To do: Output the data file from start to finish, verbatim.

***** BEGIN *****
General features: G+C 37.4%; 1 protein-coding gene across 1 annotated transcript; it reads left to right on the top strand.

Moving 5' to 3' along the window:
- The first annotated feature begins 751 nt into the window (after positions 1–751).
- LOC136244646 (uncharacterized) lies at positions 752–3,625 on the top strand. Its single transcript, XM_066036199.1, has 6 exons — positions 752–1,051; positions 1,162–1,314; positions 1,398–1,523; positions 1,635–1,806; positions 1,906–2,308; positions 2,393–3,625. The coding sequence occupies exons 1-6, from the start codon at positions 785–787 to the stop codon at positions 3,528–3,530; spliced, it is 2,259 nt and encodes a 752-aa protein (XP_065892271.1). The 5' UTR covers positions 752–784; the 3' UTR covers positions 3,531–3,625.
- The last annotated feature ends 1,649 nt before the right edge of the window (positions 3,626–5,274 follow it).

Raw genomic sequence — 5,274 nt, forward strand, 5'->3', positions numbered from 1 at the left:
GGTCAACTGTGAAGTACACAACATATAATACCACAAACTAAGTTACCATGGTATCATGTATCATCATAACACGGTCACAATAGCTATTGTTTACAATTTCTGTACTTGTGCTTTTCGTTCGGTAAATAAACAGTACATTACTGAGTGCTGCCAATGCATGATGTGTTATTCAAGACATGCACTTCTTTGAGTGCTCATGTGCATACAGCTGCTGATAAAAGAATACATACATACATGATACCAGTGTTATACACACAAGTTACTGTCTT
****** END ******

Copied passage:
General features: G+C 37.4%; 1 protein-coding gene across 1 annotated transcript; it reads left to right on the top strand.

Moving 5' to 3' along the window:
- The first annotated feature begins 751 nt into the window (after positions 1–751).
- LOC136244646 (uncharacterized) lies at positions 752–3,625 on the top strand. Its single transcript, XM_066036199.1, has 6 exons — positions 752–1,051; positions 1,162–1,314; positions 1,398–1,523; positions 1,635–1,806; positions 1,906–2,308; positions 2,393–3,625. The coding sequence occupies exons 1-6, from the start codon at positions 785–787 to the stop codon at positions 3,528–3,530; spliced, it is 2,259 nt and encodes a 752-aa protein (XP_065892271.1). The 5' UTR covers positions 752–784; the 3' UTR covers positions 3,531–3,625.
- The last annotated feature ends 1,649 nt before the right edge of the window (positions 3,626–5,274 follow it).

Raw genomic sequence — 5,274 nt, forward strand, 5'->3', positions numbered from 1 at the left:
GGTCAACTGTGAAGTACACAACATATAATACCACAAACTAAGTTACCATGGTATCATGTATCATCATAACACGGTCACAATAGCTATTGTTTACAATTTCTGTACTTGTGCTTTTCGTTCGGTAAATAAACAGTACATTACTGAGTGCTGCCAATGCATGATGTGTTATTCAAGACATGCACTTCTTTGAGTGCTCATGTGCATACAGCTGCTGATAAAAGAATACATACATACATGATACCAGTGTTATACACACAAGTTACTGTCTT